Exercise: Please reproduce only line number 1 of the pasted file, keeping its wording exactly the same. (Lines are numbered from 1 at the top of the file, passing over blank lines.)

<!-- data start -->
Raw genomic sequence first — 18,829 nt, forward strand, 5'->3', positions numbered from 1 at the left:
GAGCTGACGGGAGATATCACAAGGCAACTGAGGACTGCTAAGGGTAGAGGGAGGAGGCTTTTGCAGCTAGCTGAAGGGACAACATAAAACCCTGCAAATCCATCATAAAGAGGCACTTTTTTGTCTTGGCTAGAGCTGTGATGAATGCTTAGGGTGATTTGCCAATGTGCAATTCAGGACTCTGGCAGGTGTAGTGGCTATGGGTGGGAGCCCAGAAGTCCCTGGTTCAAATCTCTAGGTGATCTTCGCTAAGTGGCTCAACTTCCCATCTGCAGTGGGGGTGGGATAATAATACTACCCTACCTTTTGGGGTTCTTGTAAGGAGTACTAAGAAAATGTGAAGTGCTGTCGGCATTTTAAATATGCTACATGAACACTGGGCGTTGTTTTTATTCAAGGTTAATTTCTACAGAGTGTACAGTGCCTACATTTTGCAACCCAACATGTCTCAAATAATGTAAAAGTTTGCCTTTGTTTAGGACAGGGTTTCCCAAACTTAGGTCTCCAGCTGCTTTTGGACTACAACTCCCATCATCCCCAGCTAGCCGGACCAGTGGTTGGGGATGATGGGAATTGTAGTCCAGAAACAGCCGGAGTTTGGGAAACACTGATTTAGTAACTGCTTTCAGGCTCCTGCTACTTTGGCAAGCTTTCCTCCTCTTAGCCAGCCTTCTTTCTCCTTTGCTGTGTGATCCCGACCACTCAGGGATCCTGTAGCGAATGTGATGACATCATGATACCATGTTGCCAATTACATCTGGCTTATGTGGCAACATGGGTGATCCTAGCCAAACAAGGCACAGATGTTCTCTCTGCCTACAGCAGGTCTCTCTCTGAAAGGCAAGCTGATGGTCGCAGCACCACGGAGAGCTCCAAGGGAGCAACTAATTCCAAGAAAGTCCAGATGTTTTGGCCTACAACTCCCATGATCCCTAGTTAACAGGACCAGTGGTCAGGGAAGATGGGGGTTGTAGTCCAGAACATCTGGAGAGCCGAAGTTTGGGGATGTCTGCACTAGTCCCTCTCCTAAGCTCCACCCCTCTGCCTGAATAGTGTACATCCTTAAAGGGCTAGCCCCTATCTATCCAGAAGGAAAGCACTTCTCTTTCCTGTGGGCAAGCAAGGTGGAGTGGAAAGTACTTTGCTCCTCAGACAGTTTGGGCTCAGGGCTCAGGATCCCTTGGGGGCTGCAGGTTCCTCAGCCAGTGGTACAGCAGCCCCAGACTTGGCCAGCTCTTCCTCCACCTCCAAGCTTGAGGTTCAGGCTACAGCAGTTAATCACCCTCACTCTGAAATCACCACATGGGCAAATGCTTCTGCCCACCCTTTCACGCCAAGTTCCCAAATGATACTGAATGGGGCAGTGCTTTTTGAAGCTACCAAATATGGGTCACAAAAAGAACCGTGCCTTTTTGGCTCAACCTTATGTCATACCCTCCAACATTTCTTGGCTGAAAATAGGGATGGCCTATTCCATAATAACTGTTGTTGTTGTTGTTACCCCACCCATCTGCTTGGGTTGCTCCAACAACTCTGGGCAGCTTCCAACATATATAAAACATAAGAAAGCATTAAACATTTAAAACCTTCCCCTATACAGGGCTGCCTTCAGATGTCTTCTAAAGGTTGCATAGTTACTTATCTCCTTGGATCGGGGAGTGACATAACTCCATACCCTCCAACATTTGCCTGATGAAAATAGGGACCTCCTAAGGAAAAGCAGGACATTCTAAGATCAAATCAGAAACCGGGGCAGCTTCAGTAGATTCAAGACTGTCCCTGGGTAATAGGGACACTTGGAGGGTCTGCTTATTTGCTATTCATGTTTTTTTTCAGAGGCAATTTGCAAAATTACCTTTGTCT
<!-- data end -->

Raw genomic sequence first — 18,829 nt, forward strand, 5'->3', positions numbered from 1 at the left: